deed could be done but the doer could not be rewarded without fear of discovery.
 228 Strategic Analysis/Apr-Jun 2004

The perpetrator could be traced and punished by the police. The beauty of his
system is that successful predictors could be rewarded without any
risk of discovery.
The random nature of the whole process ensures a disconnect between predictor
and target.
    Such a system would also ensure that no judges or prosecutors would be
willing to take up any case on behalf of an unpopular government since
they could
also be targeted. Any dishonest organisation (one which failed to pay
the promised
reward for a successful prediction) which goes into this business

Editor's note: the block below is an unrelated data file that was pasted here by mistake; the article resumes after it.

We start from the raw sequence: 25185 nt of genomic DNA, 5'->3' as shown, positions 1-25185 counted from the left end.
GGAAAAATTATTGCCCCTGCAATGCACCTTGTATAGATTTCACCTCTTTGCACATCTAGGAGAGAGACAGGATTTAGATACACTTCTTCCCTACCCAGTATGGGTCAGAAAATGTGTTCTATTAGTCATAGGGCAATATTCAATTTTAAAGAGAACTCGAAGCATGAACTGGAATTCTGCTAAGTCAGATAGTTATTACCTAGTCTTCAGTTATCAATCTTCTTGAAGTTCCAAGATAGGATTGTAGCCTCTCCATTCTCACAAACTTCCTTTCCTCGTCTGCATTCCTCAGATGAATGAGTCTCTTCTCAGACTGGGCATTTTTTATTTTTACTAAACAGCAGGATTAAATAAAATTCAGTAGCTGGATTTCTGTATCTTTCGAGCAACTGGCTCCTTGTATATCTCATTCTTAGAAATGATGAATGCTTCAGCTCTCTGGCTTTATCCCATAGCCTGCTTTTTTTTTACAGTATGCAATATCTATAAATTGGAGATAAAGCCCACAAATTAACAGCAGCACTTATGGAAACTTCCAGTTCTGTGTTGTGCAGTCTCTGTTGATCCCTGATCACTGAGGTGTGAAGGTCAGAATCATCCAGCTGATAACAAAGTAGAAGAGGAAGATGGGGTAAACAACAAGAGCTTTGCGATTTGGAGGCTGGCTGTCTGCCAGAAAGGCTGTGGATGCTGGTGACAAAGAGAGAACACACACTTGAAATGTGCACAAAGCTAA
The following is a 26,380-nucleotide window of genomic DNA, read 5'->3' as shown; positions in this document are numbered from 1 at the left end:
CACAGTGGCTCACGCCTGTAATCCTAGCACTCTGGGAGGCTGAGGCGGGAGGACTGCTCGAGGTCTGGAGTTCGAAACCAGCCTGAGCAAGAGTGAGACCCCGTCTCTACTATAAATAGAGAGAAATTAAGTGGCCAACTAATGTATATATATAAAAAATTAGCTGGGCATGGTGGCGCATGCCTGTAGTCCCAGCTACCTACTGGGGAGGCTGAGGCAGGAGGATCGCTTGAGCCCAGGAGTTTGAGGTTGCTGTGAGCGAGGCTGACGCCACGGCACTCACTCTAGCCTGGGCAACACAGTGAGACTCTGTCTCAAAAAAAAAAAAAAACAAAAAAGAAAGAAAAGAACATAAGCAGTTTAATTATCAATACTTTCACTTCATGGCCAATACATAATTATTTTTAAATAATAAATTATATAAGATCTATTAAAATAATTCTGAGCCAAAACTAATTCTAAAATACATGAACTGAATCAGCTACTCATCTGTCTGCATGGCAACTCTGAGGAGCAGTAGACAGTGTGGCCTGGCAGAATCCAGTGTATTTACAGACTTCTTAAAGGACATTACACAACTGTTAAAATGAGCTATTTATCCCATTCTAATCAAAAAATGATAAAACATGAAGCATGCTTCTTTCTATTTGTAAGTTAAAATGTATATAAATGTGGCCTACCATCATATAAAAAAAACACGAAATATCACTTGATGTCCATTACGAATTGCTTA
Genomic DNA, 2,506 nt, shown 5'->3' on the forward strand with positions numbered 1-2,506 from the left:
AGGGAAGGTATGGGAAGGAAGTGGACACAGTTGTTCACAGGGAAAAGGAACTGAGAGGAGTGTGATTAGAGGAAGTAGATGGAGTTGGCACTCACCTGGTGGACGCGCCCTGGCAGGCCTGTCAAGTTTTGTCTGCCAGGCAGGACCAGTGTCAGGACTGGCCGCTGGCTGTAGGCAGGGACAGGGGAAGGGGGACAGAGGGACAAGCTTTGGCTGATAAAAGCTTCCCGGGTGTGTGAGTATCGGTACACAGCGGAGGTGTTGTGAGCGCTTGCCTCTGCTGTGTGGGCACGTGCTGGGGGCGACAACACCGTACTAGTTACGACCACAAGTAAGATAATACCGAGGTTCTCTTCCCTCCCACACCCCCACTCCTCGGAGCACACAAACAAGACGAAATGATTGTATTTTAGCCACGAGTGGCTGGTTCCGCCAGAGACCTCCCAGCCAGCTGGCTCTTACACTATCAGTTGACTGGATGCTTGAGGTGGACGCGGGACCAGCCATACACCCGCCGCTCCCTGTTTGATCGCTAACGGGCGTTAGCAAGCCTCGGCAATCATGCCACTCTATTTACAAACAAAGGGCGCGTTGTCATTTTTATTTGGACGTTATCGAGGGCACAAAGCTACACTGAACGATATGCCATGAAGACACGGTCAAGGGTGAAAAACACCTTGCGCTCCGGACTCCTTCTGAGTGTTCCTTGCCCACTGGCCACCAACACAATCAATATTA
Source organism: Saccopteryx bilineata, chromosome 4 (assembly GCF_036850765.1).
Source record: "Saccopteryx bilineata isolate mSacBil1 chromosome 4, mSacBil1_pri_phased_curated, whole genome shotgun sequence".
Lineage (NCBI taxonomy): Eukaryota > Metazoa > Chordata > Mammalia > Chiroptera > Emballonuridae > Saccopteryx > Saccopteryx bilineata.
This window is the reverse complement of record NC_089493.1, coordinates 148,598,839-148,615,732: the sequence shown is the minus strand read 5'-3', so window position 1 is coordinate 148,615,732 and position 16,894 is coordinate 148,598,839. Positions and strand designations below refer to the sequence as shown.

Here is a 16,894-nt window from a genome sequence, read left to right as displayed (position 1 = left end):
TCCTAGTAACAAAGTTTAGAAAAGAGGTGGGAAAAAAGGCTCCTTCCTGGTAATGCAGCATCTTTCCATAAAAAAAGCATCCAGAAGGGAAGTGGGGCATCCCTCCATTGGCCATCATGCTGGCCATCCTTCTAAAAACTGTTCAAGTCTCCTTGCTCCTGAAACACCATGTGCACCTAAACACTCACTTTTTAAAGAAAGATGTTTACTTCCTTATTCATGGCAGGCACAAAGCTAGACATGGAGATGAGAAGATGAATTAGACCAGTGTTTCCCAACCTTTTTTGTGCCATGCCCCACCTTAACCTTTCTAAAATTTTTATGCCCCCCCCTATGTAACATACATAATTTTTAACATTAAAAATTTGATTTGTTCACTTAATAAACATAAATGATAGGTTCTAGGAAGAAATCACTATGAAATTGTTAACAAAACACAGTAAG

could itself be
targeted or forced out of the market by a similar, but more honest organisation.
The ethics of the marketplace!
Self-Regulated Policing
    Bell also suggests that crime itself would reduce. According to
him, the police
are generally unable to prevent serious crime and prefer to target `victimless'
crimes like pornography, prostitution or gambling. However, the cost
of maintaining
a police force is enormous. He suggests that a self-regulating system could be
created for a fraction of this cost. He feels that people would be
willing to contribute
a small sum in order to predict the death of a malefactor, say a car thief. Even
insurance companies would be willing to reward successful predictors,
in order to
reduce losses caused by payouts for car theft claims. This would
result in car theft
becoming a risky proposition.
Competition from Criminal Organisations
    The other fear is of criminals using similar methods to set up an
targeting law-abiding people -- a modern-day variation of extortion. However,
with an unethical organisation, there is no guarantee that payment